While the tension between individuality and conformity is inescapable, it can be reduced on an individual basis with some forethought and effort.

First, acknowledge to yourself your competing needs for both individuality and communal affiliation. Once it is on your radar screen, you can begin to identify ways of expressing the real “you” without offending the “system.” Very often, a person is pushed away by the community – not because what he is doing or saying is all that radical, but rather because he is viewed as having rejected the community, or failed to sincerely want to fit in.

The community’s tolerance for individuality expands significantly when the person acting differently sends very strong signals that he is invested in the community, makes clear that his individuality is not intended as a rejection and that aside from a particular expression of individuality actually belongs and identifies with the community. Some thoughtful people find it very effective to go out of their way to show particularly expressive forms of conformity in areas in which they do not mind forfeiting individuality, and thereby enjoy greater latitude in being individualistic in those areas in which self-expression is important to them.

Earlier in this essay, we discussed the frustration imposed on the ben Torah baal habayis by the realization that his ruchniyus has apparently peaked while he was still a young man in yeshiva. If that would change, and the baal habayis would view his entire life as an opportunity for reaching new heights in his relationship with HKB”H, the challenge would then turn to how he would best achieve ongoing personal growth in devaikus. How would he find his own, individual path while also being a member of a community with a culture of intense conformity in all areas, including how to serve HKB”H?

For many baalei batim, time spent in daily Torah study is an invaluable and primary expression of connecting to HKB”H. Others learn daily, but despite trying many alternative limudim, do not find the spiritual connection in their learning for which they continue to thirst. Yet others are simply incapable of learning at all. It is, therefore, obvious that every person must find those aspects of Torah and of avodas Hashem in which they can best express their personal growth in ruchniyus. In order for someone to enjoy this approach to individuality as an adult, he must spend his earlier years searching for his individual voice. He should be assisted in both identifying his own talents and strengths and in discovering aspects of Torah and avoda that fit him most closely. In most situations, the home is the natural context for someone to receive this guidance and nurturing.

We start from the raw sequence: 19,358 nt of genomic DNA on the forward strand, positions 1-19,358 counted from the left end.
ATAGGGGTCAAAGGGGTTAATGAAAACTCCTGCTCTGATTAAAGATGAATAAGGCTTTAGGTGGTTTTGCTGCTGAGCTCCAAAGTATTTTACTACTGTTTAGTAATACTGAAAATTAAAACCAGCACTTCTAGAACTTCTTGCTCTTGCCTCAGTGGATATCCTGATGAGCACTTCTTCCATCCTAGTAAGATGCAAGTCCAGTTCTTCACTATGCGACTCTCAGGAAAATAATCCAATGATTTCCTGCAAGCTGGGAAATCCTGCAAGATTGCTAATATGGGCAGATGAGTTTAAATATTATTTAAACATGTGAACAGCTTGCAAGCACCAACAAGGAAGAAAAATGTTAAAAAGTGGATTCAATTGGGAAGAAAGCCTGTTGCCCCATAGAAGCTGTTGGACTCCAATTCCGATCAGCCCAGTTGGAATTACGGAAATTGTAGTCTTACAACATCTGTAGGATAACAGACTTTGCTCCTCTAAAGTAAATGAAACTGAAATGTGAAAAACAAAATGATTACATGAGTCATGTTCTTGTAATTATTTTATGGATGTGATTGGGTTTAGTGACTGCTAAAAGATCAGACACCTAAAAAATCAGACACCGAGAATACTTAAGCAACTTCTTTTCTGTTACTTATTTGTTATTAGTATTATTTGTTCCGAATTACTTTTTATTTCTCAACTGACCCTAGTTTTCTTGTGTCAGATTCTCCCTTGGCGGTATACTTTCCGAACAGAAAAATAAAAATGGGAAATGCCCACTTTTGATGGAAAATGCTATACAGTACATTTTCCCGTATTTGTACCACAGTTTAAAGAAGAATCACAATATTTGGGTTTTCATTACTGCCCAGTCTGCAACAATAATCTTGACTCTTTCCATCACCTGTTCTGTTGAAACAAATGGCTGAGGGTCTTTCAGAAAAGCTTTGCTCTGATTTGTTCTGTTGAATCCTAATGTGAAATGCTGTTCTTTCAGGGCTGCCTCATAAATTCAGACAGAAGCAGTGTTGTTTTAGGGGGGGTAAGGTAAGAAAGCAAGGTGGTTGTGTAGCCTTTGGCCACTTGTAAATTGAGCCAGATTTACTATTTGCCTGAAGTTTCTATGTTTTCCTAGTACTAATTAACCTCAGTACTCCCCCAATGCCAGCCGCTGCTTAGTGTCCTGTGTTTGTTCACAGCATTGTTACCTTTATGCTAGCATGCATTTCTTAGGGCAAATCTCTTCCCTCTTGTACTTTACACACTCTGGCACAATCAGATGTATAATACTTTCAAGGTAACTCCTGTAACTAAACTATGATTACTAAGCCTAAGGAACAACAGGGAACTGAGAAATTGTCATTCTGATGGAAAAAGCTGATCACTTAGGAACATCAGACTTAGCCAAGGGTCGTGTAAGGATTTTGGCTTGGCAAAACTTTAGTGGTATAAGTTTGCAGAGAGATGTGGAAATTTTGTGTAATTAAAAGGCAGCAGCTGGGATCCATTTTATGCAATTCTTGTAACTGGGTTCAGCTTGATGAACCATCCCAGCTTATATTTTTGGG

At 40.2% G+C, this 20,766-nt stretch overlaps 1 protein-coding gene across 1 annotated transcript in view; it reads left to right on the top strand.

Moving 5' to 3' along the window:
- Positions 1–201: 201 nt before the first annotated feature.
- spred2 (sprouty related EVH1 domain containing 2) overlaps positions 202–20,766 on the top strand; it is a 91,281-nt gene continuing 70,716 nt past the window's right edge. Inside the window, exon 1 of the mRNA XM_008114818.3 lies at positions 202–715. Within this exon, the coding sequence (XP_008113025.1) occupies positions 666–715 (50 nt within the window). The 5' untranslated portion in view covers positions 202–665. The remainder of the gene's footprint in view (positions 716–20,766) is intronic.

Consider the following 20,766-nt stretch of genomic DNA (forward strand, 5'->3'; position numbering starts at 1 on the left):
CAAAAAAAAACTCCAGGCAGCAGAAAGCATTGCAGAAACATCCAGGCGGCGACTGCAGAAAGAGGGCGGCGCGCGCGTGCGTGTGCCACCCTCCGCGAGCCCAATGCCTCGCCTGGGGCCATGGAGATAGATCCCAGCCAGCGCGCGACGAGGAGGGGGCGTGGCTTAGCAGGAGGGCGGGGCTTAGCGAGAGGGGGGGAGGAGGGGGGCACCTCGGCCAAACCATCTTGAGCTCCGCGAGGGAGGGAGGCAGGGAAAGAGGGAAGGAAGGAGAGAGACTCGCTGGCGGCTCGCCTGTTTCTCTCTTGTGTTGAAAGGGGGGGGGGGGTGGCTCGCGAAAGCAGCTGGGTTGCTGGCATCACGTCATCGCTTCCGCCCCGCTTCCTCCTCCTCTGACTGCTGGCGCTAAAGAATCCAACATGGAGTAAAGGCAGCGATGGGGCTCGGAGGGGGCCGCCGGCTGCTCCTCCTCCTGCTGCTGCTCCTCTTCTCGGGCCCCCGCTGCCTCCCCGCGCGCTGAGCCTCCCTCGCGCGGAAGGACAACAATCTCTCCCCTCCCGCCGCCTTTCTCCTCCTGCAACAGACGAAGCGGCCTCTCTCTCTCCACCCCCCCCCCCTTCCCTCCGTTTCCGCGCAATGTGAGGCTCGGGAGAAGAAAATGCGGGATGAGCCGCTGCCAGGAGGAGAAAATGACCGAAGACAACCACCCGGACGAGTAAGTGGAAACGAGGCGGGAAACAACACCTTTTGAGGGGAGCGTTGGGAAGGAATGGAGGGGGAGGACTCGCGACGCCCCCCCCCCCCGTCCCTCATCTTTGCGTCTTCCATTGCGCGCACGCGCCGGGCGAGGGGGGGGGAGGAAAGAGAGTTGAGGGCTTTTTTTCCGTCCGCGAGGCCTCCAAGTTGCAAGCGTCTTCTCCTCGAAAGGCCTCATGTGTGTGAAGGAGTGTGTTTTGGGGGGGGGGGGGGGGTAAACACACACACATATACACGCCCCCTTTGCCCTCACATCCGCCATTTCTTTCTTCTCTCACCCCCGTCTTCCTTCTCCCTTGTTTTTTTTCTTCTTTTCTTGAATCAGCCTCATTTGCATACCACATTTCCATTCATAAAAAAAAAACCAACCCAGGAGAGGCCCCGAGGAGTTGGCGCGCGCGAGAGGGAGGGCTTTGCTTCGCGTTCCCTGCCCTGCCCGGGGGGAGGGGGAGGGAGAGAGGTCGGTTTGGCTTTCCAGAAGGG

In the frum community, we typically blame “the yeshivas” for every problem. Whether the discussion is on a lack of middos, or a lack of shalom bayis or a lack of honesty, the causes of all ills are the yeshivas. In actuality, of course, that is simply a crutch on which we rely to shift the blame away from ourselves. In almost all instances, the responsibilities and the failures take place in the home, and not in the yeshiva. The failure of many to find their individual approach to avodas Hashem is a perfect example.